POLITICS reached a new low in the 43rd Australian Parliament with the blame for an appalling standard of behaviour and a lack of engagement borne by both sides. It was always going to be difficult governing without a majority but the unseemly brawl for leadership on the ALP side coupled with Tony Abbott’s unrelenting negativity made it that much worse. Although there were some almost revolutionary achievements, including the first national disability insurance scheme and the roll-out of the NBN, hardly any of it was explained well to the community.
Can we, for example, even afford to fund DisabilityCare Australia, and are we doing the right thing spending all our money on communications technology that might be out-of-date in a few years’ time? Both the ALP and the Liberal/Nationals have also done the debate about climate change a great disservice – the ALP under its former Climate Change Minister Greg Combet dismissing the need to explain the government’s actions to the community and Tony Abbott using this important issue as simply a point-scoring exercise. Now the “the greatest moral, economic and social challenge of our time” has been consigned to the too-hard basket by both sides of politics.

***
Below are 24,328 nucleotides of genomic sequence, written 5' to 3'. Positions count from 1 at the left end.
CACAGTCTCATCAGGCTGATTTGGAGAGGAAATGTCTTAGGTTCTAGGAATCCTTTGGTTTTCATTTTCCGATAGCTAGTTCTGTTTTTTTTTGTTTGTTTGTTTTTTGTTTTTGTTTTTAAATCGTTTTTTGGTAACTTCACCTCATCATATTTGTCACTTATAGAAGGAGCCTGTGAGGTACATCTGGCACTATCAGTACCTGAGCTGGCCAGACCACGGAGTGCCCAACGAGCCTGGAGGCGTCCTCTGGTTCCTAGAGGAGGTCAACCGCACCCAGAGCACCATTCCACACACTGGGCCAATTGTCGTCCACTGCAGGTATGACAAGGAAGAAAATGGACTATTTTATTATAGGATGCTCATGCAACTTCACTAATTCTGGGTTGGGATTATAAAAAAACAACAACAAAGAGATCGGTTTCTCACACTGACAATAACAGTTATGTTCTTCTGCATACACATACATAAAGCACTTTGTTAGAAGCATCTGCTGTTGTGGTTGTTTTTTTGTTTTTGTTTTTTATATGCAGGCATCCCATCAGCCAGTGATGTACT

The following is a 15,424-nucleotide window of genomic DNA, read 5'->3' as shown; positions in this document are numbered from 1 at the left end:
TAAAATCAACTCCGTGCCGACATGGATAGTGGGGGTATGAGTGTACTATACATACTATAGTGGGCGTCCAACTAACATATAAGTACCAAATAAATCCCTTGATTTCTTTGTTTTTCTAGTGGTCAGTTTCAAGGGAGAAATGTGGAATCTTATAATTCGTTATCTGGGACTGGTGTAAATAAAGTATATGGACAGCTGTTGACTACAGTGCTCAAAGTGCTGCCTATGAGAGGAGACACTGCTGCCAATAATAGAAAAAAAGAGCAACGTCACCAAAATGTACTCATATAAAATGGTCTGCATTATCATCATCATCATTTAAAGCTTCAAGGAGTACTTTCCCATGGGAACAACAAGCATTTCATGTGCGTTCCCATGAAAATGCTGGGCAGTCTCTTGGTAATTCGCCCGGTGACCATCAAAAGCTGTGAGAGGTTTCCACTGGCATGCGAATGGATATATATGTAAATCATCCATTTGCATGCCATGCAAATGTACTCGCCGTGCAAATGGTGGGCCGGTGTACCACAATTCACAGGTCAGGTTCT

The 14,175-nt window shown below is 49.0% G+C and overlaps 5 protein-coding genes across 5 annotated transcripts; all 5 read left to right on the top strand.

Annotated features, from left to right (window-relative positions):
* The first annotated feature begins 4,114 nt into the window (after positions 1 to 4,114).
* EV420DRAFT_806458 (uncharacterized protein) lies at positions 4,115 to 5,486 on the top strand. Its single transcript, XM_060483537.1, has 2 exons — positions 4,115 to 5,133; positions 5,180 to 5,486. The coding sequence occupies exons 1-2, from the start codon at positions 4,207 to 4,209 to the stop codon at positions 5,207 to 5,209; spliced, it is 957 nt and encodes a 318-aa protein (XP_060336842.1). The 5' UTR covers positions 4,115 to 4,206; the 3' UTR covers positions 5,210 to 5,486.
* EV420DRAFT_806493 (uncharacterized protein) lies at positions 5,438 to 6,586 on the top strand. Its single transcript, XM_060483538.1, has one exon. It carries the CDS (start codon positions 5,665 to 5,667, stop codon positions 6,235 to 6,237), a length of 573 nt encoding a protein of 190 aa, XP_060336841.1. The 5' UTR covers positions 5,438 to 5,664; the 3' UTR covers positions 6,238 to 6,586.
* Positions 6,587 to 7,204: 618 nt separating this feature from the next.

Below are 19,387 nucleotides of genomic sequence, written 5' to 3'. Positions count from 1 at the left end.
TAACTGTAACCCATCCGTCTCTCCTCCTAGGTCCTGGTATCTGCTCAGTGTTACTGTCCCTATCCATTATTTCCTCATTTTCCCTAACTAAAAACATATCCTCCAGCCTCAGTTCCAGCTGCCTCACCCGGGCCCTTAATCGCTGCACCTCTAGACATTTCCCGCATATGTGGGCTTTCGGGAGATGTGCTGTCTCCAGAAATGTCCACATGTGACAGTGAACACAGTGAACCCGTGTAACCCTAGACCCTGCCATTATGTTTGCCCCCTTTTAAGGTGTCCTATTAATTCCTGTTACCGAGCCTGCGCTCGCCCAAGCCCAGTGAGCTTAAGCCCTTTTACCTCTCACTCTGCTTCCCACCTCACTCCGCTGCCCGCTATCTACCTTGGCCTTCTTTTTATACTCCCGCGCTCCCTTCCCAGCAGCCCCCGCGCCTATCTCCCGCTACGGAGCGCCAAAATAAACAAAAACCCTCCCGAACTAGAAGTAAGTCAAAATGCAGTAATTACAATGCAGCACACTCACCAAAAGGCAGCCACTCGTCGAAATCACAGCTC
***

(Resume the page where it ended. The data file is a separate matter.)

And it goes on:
No wonder the community has completely turned off politics and in almost all cases people have already made up their minds which way they are going to vote. So, at least on that score, it’s a good thing that the election will be over in a month’s time. Sure we’d like to get a government that could manage the economy better, one that had a plan for encouraging small and big business to employ more people and one that provided the basics of education, health and welfare services. We’d like a government that encouraged people to buy Australian products and keep natural assets in Australian ownership… the list goes on. But we’d also like a government that governed for all Australians and politicians who treated the office with dignity and the voters with enough respect to explain their actions.
Yes, sure it’s better than Zimbabwe but that’s not saying much.